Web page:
• One of the twists in Blindsight is the discovery by the human explorers that humanity is pretty much the only race out there with a concept of self, reason and such things as art, music or literature... which are evolutionary dead-ends that make humans vulnerable to the creatures out there, who interpret any broadcasts including so much "nonsense" information (like anything related to philosophy, ethics, diplomacy, thought or even anything involving such concepts as "I" or "you") as essentially a cyberattack intended to clutter their own sensors and cause them to waste processing time and resources on gibberish. While it's difficult to know anything for sure (since the aliens' apparent "conversations" with them are pure Chinese-room problem-solving with no actual mind behind them), there is the distinct possibility that humanity has been assessed to have launched an attack against an infinitely more advanced alien species simply by trying to talk to them, and naturally it's impossible to convince them otherwise if any other form of communication is going to be treated as another attack.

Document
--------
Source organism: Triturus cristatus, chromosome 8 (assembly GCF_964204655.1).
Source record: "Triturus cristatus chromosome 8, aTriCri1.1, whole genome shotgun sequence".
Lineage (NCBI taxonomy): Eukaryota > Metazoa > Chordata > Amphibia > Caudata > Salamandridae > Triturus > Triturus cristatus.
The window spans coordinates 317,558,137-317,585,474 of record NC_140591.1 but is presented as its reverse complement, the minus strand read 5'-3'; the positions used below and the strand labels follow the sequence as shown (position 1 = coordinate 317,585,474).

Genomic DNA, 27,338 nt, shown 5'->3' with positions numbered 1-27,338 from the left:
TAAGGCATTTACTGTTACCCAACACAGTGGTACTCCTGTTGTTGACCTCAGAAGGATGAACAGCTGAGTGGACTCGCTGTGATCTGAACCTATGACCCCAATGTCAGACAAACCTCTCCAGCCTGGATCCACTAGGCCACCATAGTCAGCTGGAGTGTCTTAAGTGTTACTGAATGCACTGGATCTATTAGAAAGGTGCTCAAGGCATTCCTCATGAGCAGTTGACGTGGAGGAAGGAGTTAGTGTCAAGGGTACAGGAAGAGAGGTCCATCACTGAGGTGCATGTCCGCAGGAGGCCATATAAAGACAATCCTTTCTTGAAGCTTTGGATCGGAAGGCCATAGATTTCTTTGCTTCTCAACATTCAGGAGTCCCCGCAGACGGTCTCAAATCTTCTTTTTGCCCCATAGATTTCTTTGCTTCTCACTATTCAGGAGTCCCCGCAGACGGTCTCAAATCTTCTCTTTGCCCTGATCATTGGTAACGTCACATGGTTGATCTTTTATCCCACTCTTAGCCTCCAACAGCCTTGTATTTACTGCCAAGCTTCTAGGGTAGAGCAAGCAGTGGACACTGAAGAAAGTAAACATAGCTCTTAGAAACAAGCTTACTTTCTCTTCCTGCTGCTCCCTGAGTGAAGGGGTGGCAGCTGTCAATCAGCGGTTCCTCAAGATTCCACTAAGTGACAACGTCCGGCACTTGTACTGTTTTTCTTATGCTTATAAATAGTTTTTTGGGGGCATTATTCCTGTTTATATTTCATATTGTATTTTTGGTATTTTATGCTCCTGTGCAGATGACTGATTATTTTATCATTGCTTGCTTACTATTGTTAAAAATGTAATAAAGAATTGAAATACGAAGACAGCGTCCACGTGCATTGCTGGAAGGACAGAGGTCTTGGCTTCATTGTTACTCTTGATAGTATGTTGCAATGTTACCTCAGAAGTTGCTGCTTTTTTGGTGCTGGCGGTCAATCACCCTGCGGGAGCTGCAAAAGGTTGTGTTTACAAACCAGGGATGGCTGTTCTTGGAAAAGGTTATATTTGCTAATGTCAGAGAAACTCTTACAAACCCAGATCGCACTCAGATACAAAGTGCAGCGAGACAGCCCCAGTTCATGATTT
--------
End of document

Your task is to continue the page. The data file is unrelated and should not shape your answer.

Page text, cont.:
• The villains of one of the Bolo books are a bunch of reptilian matriarchal Blood Knight aliens who are all about killing anything, have "Kill and Eat!" as a Battle Cry, and will not accept any surrender... especially because they apparently have a very different way of thinking of people surrendering than humans. When the female main character of the book decides to be Defiant to the End and keep on staring into the eyes of a taller alien when she approaches to kill her, the alien is puzzled because that pose (on your knees, raising your head) means "please kill me" in her language... and sees it even odder for the alien that a female did such a thing. This confusion keeps the girl alive long enough for the hero (and the titular robot tanks) to pull a Storming the Castle.